And now for something different, how an agent gets their clients!
A question came from the awesome Jessica Faust that folks were wondering how agents find their clients. Everyone always sees the ‘success’ story from the author’s perspective, but how often do the agents get to boast about their success in signing a client? Not enough, I’d say — because trust me, we bite our nails while we wait for you to make up your mind about as much as you bite your nails once you’ve sent that full manuscript! Since I’ve found my three clients via more unusual channels (read: not the slush pile), I wanted to blog a bit about my experience*.
*your mileage may vary.
Even though my inbox is insane right now, you’ll always see me hanging around things like #KidPit or #Pitmad and contests. That’s because I think there’s something great about going after genres and concepts you know you like. I, personally, find the slush pile is about finding things you had no idea you wanted and/or needed in your life like you need coffee and chocolate — whereas contests or pitch parties let you scroll through for things you know you like. Case in point, for the twitter parties, I tend to look at the #LGBT, #retelling, or #UF hashtags.
Enough of the tl;dr — onto the juicy things… how I snatched up my three clients!
S. Gonzales: The first one to jump on board #TeamMoe! A very dear friend of mine tipped me off to her #KidPit entry (side note, I definitely would have found it myself, but it’s awesome when friends know your tastes that well) and I starred that thing as fast as I could. Hilariously, I also (accidentally) faved it during #Pitmad because she changed her pitch so much I thought it was a different book! It further solidified how much I loved her plot and needed this book. I made the offer via Skype which was amazing to watch her completely freak out when I said “so this is THE CALL” — followed closely by a nail-biting ten days while I waited on pins and needles before she said yes.
Alythia Brown: One of my close friends from my fandom days is a co-mod on r/YAwriters and said I should do a query and first 250 critique session. I said yes — and neither of us could have imagined I’d get so many entries (seriously, this has been the story of my agenting life — though definitely not the worst problem to have!). Also at this time, I was set to be a Ninja Agent in #TheWritersVoice. Being the sneaky people that we are, one of TWV mods gave me a list of who was participating so I could hold off on requesting via reddit. Well, when I saw Aly’s entry… I couldn’t wait and requested anyway. Yes, she may have nudged me with another offer, but we clicked when talking on the phone and she loved my vision for the book, so here we are!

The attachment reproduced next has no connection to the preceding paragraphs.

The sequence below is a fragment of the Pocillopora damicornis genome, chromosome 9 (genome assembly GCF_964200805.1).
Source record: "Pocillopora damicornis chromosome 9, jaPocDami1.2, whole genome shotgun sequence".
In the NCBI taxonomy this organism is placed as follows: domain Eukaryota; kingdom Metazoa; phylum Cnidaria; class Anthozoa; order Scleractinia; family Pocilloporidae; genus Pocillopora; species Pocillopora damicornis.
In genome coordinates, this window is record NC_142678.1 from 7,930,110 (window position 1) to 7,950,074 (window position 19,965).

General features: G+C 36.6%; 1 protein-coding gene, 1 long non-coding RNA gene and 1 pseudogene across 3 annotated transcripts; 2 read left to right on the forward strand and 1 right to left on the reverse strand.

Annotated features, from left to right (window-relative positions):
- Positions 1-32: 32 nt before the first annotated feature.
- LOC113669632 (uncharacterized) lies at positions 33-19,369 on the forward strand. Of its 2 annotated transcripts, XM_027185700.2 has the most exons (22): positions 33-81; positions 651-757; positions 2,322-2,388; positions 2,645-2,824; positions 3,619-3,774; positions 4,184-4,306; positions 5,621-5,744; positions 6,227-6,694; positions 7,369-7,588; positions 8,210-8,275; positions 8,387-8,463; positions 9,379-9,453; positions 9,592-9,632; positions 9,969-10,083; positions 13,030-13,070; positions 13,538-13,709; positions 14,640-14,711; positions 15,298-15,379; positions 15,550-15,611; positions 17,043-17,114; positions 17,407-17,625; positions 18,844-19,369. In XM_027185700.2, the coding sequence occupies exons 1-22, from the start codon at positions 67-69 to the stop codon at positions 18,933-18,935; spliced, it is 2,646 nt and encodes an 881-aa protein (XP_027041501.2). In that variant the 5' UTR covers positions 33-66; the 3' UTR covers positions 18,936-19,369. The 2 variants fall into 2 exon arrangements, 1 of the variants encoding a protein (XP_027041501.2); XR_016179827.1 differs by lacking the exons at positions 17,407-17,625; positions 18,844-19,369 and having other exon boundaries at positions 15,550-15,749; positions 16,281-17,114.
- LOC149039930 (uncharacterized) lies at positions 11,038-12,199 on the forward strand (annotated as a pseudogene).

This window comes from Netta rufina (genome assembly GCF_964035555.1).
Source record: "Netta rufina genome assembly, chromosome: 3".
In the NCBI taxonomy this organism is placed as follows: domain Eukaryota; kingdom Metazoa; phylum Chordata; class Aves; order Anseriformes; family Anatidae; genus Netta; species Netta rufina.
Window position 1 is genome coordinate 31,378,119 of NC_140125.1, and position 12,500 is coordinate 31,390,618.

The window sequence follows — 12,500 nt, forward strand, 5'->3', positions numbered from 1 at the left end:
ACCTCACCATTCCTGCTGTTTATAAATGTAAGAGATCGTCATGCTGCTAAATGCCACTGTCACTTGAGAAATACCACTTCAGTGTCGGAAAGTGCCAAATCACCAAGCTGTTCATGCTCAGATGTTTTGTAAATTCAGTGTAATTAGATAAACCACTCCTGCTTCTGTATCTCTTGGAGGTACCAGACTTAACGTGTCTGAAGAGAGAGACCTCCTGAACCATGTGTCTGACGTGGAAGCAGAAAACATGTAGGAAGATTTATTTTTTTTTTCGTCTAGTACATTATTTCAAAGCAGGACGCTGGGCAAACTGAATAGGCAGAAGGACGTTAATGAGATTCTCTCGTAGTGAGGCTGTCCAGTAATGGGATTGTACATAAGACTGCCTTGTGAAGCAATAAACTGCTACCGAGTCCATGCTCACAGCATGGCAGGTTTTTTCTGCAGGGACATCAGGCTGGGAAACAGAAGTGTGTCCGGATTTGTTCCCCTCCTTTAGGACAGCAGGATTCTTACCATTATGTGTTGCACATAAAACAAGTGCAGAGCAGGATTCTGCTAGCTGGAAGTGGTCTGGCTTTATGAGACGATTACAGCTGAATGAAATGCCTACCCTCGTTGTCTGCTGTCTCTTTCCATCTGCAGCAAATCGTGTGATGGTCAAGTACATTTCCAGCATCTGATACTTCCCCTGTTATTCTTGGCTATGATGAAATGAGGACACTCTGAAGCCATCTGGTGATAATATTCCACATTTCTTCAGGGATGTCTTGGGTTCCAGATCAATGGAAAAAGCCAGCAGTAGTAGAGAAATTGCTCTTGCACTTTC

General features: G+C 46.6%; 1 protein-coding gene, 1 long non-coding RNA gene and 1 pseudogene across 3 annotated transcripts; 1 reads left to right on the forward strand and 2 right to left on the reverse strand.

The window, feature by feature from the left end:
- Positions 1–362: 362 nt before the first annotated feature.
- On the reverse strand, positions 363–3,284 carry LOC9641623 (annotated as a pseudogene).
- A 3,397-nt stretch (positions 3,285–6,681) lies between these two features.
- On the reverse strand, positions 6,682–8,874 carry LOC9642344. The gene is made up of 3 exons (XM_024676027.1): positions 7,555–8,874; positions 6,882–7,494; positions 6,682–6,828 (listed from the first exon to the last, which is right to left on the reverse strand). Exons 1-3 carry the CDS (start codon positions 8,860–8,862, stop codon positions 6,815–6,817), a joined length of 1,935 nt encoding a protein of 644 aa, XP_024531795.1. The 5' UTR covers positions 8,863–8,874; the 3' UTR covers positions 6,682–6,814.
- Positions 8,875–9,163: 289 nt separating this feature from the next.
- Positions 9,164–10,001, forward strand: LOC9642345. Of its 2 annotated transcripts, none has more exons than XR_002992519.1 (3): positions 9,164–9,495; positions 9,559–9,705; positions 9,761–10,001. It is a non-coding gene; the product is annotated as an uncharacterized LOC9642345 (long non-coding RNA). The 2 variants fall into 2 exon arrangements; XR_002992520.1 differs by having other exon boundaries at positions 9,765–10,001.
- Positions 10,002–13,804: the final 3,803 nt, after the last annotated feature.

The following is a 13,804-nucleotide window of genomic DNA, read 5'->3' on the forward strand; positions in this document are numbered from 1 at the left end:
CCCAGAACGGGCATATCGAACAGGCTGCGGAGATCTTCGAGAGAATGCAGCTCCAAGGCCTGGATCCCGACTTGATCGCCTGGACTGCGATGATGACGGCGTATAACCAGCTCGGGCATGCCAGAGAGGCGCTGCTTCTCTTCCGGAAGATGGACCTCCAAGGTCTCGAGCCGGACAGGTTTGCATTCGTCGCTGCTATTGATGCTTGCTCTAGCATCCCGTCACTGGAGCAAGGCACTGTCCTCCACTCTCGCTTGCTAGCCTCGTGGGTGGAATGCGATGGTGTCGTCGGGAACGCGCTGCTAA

Katelyn Larson: Katelyn is another one I’ve found through the r/YAwriters critique session I did. She had a great hook and her opening pages were definitely attention-grabbing. This was another (unbeknownst to me) entry that was in WritersVoice that I snatched up early… so this was a second request that took away from the awesome mentors’ totals! (sorrynotsorry). Katelyn was another who approached me with an offer of representation but after talking on the phone, my vision for her book and the edits I wanted her to do absolutely melded together.
And now you know the current roster of #TeamMoe and I couldn’t be more happy to have them on my team.
I think, for me, I look at contests so closely because I was once a querying author and know how great they are for the writing community and networking. I did my fair share of contests and it did so much to get my novel in front of agents. Even though I never was offered representation, all the rejections came with great (and invaluable) feedback. Not only that, but I met some amazing people through those contests who I used to work with as beta readers.
However, contests are not the be-all-end-all for getting an agent. Like everything else in publishing, it’s all subjective. Your work might not fit with the mentors’ taste that round and thus, that perfect agent may not see your work. Always, always, always, always keep querying. EVEN IF an agent doesn’t request your work through a contest–that’s not a no at all. Still query.
Because, well, looking at my TBR submission pile? I’m fairly certain there are a few more “offer calls” just waiting to be made.